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Local research shows trauma during childhood can lead to obesity as an adult

A person holds a semi-transparent sheet with gene sequences printed on it. The person is pointing at the sheet. A second person is looking at it.
Courtesy of the Desert Research Institute
Scientists with the Healthy Nevada Project study the genetics of Nevadans.

Children who experience stressful and traumatic events have an increased risk of obesity, according to a new study by Nevada researchers.

The research was conducted by the Healthy Nevada Project, a collaboration between the Desert Research Institute (DRI) and Renown Health.

The study examined the genetic makeup, mental health and body mass index (BMI) of 16,000 participants. Researchers found that people who experienced one or more adverse childhood experiences, including poverty, food insecurity or abuse, were 150% more likely to become obese as adults.

Karen Schlauch is a research professor at DRI who led the study. She said she learned that obesity isn’t only caused by genetics.

“What has been most surprising to me is that the mutations you carry may alone not influence disease at all. The direct influence between having a not-so-nice childhood and having a higher BMI could easily be explained by coping mechanisms; it could easily be explained by bad habits,” Schlauch said.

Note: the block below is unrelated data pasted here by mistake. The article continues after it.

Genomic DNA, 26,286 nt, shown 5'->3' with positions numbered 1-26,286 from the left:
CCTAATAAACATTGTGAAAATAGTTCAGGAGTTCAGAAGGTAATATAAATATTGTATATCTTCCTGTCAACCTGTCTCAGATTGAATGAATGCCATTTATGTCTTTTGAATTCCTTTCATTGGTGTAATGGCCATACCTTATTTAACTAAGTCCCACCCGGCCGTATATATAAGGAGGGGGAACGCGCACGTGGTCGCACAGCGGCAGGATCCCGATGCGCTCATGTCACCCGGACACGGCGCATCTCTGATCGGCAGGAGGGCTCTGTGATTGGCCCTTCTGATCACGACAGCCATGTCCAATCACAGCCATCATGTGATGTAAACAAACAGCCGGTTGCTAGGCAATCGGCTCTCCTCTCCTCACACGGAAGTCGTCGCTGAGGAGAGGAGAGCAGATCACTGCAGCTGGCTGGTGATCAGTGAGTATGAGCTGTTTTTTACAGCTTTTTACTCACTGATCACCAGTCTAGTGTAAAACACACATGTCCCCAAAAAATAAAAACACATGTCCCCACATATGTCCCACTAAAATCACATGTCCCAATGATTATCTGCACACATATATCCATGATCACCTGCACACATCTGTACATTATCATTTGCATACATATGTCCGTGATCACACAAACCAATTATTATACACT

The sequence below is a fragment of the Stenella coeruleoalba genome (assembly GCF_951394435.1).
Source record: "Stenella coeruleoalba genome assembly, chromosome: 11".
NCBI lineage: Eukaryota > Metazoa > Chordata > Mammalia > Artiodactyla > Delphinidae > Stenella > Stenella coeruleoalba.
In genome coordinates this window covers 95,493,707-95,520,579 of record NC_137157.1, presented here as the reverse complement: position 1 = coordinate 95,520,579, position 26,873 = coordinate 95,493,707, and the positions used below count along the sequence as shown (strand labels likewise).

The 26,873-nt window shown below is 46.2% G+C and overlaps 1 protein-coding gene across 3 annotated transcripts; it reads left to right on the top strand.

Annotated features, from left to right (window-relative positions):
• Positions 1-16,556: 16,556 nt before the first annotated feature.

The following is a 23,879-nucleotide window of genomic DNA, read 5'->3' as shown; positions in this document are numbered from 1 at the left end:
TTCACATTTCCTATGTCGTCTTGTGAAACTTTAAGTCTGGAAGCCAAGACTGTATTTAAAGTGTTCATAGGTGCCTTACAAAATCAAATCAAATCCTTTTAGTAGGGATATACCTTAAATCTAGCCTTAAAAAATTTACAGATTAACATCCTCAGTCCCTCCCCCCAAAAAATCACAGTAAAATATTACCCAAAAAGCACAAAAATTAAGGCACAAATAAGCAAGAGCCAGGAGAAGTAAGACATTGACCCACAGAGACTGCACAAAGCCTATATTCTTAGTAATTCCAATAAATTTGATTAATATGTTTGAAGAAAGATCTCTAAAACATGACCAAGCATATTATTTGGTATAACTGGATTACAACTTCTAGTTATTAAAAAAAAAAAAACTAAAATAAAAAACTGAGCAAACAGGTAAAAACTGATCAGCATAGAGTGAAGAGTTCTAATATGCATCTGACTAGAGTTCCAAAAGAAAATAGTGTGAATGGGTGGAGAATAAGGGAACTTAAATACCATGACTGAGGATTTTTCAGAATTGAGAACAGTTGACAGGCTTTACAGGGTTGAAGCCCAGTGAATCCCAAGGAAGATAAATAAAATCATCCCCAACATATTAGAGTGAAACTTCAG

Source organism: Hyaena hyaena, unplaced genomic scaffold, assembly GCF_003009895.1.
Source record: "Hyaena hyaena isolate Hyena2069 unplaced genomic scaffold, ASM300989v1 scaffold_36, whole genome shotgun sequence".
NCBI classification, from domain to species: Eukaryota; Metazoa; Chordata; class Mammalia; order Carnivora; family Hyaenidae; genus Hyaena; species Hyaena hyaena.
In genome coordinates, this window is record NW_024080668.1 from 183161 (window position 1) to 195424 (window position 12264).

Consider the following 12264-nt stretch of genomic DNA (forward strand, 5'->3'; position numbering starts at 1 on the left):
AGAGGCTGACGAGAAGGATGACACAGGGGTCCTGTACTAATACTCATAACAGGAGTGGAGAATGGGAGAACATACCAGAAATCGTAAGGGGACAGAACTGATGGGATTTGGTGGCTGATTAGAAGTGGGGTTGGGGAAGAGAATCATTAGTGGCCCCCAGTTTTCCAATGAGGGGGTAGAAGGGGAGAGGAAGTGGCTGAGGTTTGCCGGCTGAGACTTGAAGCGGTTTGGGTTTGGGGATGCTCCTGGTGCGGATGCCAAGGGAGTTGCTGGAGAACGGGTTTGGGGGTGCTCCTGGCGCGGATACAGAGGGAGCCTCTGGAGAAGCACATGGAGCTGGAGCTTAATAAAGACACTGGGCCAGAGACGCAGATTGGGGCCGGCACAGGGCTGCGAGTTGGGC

Schlauch was also surprised that more than 65% of participants said they’ve had a traumatic experience as a child. She hopes the research makes health care providers screen people who may be at risk.

As a note of disclosure, Renown Health is a financial supporter of KUNR.

Lucia Starbuck is a corps member for Report for America, an initiative of the GroundTruth Project.

Produced with assistance from the Public Media Journalists Association Editor Corps funded by the Corporation for Public Broadcasting, a private corporation funded by the American people.

Lucia Starbuck is an award-winning political journalist and the host of KUNR’s monthly show Purple Politics Nevada. She is passionate about reporting during election season, attending community events, and talking to people about the issues that matter most to them.
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